Finding a different path to fruitfulness
By Jenny Brinkworth
With one in six Australian couples experiencing infertility, a new book by Debra Vermeer will be a welcome resource for Catholic couples.
When Catholic convert and respected journalist Debra Vermeer was grappling with the reality that she and her husband Tony could not conceive a child, she found the shelves of bookshops devoid of helpful literature.
There was a plethora of material on parenting and different fertility methods and technologies, but very little to support couples living with infertility.A former Canberra political reporter and media adviser to the Australian Catholic Bishops Conference, Debra “heard God whisper” that maybe she could write a book about infertility in a faith context.
As well as putting into words her personal experience and deepest thoughts, she interviewed six other couples who have “walked their own path through infertility” and she has shared these stories in her recently published book Life to the Full.
As the title suggests, it is a book of hope. But that doesn’t diminish the pain and anguish experienced by couples whose faith is based on the divine command of ‘be fruitful and multiply’ (Genesis 1:28) and the Catholic teaching that children are ‘the supreme gift of marriage’ (Gaudiem et Spes, 161).
In the introduction, Debra unpacks biblical references to infertility and the fact that they almost always go hand in hand with God intervening.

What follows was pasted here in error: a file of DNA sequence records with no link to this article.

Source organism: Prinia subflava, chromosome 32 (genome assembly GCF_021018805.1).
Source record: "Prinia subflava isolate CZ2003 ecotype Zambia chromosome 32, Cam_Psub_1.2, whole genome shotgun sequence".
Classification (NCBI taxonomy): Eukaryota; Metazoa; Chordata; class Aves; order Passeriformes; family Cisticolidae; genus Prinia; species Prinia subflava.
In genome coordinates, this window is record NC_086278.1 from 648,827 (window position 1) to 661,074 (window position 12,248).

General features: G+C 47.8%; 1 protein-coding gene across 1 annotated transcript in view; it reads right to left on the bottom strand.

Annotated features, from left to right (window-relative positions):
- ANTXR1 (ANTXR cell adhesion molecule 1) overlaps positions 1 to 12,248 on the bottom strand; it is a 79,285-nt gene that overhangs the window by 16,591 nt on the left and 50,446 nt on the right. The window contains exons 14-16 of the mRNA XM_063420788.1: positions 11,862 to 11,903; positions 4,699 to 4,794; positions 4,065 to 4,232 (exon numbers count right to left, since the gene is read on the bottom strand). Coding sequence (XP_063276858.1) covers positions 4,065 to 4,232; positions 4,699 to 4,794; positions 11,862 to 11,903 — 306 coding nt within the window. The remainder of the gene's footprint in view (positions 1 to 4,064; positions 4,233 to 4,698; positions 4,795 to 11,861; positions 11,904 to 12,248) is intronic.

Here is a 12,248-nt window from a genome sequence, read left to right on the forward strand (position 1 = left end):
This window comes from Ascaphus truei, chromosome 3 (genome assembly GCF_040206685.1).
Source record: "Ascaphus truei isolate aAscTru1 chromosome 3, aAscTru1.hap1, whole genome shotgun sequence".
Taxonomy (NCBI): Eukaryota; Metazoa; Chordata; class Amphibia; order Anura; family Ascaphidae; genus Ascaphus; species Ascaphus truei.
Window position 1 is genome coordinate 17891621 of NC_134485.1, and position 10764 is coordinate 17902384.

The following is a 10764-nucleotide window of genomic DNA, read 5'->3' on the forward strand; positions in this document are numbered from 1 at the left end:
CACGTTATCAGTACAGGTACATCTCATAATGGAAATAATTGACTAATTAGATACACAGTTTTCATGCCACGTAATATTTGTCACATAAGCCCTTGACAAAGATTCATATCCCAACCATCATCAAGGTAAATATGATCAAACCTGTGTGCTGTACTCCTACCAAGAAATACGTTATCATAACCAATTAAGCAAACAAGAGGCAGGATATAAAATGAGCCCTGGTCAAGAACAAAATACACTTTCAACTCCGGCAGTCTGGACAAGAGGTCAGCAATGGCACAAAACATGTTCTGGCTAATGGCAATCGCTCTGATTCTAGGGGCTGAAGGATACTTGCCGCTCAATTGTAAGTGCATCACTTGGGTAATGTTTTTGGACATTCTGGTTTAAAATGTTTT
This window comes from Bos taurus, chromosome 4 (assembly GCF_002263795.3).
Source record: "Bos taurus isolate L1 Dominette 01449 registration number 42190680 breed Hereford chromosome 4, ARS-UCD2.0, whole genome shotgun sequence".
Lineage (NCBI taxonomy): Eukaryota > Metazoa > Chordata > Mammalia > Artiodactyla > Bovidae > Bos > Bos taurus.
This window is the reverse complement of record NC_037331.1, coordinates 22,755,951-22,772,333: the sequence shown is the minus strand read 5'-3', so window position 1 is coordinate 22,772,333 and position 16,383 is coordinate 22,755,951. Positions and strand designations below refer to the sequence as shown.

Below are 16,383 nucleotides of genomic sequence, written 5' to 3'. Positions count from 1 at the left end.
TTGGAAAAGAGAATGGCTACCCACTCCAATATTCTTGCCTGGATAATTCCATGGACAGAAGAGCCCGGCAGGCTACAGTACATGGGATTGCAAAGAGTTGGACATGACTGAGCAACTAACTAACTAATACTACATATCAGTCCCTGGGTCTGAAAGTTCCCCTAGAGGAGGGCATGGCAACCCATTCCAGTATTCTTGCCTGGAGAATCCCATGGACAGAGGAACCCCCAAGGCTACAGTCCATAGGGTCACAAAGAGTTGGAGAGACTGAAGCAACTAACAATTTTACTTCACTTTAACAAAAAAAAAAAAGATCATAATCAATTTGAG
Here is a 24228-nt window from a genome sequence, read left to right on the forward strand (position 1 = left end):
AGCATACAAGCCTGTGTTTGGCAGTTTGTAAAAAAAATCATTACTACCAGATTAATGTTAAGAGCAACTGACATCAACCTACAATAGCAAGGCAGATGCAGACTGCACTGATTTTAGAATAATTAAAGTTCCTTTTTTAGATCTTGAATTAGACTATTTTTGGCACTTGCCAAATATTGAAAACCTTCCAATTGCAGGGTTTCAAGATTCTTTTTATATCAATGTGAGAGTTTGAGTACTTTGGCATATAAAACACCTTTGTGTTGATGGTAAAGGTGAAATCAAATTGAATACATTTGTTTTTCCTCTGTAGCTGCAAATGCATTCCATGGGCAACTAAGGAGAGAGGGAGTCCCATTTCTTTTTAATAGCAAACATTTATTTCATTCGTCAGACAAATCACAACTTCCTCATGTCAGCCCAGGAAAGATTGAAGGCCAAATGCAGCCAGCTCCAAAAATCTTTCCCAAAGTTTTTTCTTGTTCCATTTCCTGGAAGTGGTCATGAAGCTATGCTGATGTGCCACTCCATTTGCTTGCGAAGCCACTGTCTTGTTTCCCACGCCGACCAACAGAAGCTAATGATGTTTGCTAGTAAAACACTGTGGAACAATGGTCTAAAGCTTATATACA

“I found little solace in these stories of God blessing infertile (and often downright elderly) couples with a baby as a reward for their faithfulness,” she writes.
“If God could do that for women like Sarah, Rachel and Hannah in the Old Testament and Mary’s cousin Elizabeth in the New Testament, then why wouldn’t He do it for us?”
But through her discussions with bishop friends and her spiritual adviser she came to the understanding that these Scripture stories are part of a bigger narrative of God’s “unfailing, liberating love” and it is “in our barrenness and in our suffering that God’s blessing will come”.
A profound grief
Revealing her devastation at not falling pregnant after marrying fellow journalist Tony Vermeer, a widower with two teenage children at the time, Debra writes of crying at shopping centres because she’d seen a random baby and sometimes breaking down for no apparent reason at all.
“I now recognise it as profound grief. The future that I had dreamed of and yearned for was swept away and it was like I was incapable of reimagining a future,” she writes.
But her faith, which has led her to becoming a Benedictine oblate (a vowed associate of the order) and frequent visitor to the Sisters’ Jamberoo Abbey, was a constant source of solace.After 15 years of marriage she says she has come to understand that “despite the cross of infertility we have been called to bear, or perhaps through it, we are infinitely blessed”.
“God has given us a strong, deep and true love as a married couple.”
One of the most moving parts of Debra’s story is her relationship with her stepchildren who she describes as “two of the finest human beings you’ll ever meet”.
“What continues to amaze me and to humble me is the way Cass and Zac received me into their lives,” she writes.